Retail wheeling has been repeatedly condemned by opponents who claim that it would cause rate discrimination between customer classes. They allege that it would unfairly reduce rates for large customers, while raising them for small ones. But discriminatory rate structures already result from the selective discounts that utilities grant their large customers. Ironically, the easiest way to eliminate this discrimination is to make retail wheeling available to all customers.
Traditional cost-of-service ratemaking structures rates to avoid discrimination between customer classes. Regulators determine a utility's total revenue requirement and then allocate it across customer classes according to the costs of serving the various classes. The resulting rate structure is nondiscriminatory in that rate differentials between classes of service are tied to cost differentials.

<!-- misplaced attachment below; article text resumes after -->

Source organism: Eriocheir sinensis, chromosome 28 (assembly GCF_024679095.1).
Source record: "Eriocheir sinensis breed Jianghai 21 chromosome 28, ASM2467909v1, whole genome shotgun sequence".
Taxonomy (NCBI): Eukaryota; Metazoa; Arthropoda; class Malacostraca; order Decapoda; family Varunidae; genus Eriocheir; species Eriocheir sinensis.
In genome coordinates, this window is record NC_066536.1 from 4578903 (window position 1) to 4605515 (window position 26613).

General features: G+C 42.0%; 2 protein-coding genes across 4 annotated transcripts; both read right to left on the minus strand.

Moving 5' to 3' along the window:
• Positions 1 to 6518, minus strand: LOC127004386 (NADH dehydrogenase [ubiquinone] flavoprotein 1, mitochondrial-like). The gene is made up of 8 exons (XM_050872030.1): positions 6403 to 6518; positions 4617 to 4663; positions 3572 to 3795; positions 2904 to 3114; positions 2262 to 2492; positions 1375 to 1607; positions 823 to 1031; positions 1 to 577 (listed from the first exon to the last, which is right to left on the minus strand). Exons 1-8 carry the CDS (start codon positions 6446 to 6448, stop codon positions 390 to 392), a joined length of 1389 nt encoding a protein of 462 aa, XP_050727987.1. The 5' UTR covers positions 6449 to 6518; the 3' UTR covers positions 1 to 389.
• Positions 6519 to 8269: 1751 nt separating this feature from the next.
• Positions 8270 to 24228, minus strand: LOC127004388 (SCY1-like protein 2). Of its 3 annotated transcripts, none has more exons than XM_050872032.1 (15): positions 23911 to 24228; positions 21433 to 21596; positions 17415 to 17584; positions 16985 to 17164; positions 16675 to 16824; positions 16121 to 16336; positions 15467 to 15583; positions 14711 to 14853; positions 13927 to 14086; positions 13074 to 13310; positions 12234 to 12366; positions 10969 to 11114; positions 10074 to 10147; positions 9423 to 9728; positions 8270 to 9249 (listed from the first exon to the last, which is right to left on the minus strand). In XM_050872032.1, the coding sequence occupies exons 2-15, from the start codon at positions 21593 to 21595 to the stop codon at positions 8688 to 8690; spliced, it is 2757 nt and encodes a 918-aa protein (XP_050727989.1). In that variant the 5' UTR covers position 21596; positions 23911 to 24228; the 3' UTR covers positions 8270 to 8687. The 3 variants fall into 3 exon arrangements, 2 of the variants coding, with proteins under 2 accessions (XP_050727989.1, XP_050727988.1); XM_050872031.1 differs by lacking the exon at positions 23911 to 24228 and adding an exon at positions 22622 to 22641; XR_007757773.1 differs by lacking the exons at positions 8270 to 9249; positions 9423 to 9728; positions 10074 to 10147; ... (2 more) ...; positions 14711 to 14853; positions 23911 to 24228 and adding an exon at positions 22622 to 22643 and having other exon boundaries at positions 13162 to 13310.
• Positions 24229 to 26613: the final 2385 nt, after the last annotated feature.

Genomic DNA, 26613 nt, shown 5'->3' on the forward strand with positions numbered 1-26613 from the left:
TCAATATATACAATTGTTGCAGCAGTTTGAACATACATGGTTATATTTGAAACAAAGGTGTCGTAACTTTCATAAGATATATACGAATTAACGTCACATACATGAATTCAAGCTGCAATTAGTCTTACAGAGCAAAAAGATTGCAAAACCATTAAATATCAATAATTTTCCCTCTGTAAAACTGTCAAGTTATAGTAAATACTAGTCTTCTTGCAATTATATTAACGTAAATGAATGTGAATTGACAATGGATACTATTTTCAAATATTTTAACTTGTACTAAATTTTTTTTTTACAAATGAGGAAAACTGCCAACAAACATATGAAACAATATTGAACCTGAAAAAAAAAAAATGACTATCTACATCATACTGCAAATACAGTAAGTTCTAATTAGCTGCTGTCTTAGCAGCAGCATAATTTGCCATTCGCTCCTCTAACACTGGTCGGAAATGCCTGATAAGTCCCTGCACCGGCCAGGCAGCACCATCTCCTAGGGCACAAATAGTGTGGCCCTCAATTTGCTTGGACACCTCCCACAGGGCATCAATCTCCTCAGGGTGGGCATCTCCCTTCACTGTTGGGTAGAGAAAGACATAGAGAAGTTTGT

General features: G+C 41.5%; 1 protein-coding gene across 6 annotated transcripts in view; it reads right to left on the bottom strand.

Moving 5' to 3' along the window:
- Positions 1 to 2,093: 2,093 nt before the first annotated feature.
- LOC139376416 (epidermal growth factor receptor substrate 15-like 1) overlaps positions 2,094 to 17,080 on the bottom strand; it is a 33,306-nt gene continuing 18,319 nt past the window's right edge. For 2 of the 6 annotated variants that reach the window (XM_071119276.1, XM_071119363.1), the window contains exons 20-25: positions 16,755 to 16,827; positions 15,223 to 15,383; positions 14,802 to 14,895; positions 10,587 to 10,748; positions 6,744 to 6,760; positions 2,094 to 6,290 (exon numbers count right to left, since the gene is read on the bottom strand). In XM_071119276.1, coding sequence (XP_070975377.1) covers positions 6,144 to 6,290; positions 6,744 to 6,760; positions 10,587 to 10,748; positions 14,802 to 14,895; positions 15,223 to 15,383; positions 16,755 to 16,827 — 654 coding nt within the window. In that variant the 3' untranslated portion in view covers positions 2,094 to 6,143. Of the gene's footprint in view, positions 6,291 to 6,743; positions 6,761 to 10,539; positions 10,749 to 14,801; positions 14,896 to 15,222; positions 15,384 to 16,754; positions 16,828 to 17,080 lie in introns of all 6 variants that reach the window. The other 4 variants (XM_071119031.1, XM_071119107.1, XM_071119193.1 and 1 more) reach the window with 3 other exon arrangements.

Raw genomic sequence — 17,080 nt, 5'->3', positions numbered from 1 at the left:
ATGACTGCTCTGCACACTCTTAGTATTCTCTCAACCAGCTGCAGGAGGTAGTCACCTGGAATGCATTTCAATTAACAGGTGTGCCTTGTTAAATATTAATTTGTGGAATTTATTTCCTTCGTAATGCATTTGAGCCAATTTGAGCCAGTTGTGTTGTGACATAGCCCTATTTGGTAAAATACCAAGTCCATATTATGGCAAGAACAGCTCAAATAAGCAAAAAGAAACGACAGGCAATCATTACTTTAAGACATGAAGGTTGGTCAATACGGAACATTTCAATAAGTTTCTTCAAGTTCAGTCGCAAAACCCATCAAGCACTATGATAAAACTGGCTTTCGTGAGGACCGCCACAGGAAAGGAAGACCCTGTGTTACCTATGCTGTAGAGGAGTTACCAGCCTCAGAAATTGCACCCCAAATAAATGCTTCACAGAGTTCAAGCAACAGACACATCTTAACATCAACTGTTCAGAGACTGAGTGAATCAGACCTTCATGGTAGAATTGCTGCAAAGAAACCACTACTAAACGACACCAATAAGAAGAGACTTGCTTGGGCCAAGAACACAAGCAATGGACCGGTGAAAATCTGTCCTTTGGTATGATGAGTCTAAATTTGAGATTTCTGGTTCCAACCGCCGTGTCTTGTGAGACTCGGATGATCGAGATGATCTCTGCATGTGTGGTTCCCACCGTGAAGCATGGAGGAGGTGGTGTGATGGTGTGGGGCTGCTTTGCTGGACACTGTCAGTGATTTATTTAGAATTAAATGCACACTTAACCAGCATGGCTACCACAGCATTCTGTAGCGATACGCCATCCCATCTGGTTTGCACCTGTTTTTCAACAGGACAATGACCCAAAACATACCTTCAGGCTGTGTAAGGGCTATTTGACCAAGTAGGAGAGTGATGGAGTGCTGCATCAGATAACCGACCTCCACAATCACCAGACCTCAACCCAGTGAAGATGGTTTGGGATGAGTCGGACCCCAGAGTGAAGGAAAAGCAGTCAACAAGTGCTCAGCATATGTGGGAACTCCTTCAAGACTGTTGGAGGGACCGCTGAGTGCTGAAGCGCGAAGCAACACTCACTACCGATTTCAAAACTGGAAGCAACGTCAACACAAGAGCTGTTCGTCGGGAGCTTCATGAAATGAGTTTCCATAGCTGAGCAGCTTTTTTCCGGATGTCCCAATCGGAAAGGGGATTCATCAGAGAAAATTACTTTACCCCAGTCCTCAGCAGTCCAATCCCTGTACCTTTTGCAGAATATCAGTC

Competition will undermine the structure of cost-of-service rates in most but not all circumstances. For instance, competition would not affect the rates of a utility whose cost-of-service rates equal those that would exist under competition (em that is, whose rate for each class of customers matches the competitive rate. Permitting retail wheeling in such a case would have no effect on rates, and thus cause no discrimination. This result would be true whether retail wheeling was extended to all or only some customers.